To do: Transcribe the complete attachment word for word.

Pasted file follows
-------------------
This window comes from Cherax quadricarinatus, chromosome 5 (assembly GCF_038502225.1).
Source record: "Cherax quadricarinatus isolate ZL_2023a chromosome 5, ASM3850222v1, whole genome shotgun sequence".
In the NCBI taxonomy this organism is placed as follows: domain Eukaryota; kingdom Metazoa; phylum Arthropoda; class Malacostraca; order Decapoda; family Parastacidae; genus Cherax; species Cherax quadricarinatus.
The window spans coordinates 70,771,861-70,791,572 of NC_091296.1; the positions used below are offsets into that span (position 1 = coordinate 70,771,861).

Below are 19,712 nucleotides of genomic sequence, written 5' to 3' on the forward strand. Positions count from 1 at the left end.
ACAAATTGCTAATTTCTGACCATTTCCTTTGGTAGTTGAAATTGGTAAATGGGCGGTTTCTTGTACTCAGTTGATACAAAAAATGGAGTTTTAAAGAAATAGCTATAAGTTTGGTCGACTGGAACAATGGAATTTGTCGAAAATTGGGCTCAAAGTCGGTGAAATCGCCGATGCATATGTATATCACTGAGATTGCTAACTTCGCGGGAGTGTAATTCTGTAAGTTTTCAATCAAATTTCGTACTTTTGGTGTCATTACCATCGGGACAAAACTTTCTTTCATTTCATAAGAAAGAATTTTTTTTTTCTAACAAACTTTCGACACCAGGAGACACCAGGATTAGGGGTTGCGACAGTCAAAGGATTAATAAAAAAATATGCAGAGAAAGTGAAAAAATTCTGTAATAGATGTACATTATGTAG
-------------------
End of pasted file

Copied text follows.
This window comes from Cherax quadricarinatus, chromosome 5 (assembly GCF_038502225.1).
Source record: "Cherax quadricarinatus isolate ZL_2023a chromosome 5, ASM3850222v1, whole genome shotgun sequence".
In the NCBI taxonomy this organism is placed as follows: domain Eukaryota; kingdom Metazoa; phylum Arthropoda; class Malacostraca; order Decapoda; family Parastacidae; genus Cherax; species Cherax quadricarinatus.
The window spans coordinates 70,771,861-70,791,572 of NC_091296.1; the positions used below are offsets into that span (position 1 = coordinate 70,771,861).

Below are 19,712 nucleotides of genomic sequence, written 5' to 3' on the forward strand. Positions count from 1 at the left end.
ACAAATTGCTAATTTCTGACCATTTCCTTTGGTAGTTGAAATTGGTAAATGGGCGGTTTCTTGTACTCAGTTGATACAAAAAATGGAGTTTTAAAGAAATAGCTATAAGTTTGGTCGACTGGAACAATGGAATTTGTCGAAAATTGGGCTCAAAGTCGGTGAAATCGCCGATGCATATGTATATCACTGAGATTGCTAACTTCGCGGGAGTGTAATTCTGTAAGTTTTCAATCAAATTTCGTACTTTTGGTGTCATTACCATCGGGACAAAACTTTCTTTCATTTCATAAGAAAGAATTTTTTTTTTCTAACAAACTTTCGACACCAGGAGACACCAGGATTAGGGGTTGCGACAGTCAAAGGATTAATAAAAAAATATGCAGAGAAAGTGAAAAAATTCTGTAATAGATGTACATTATGTAG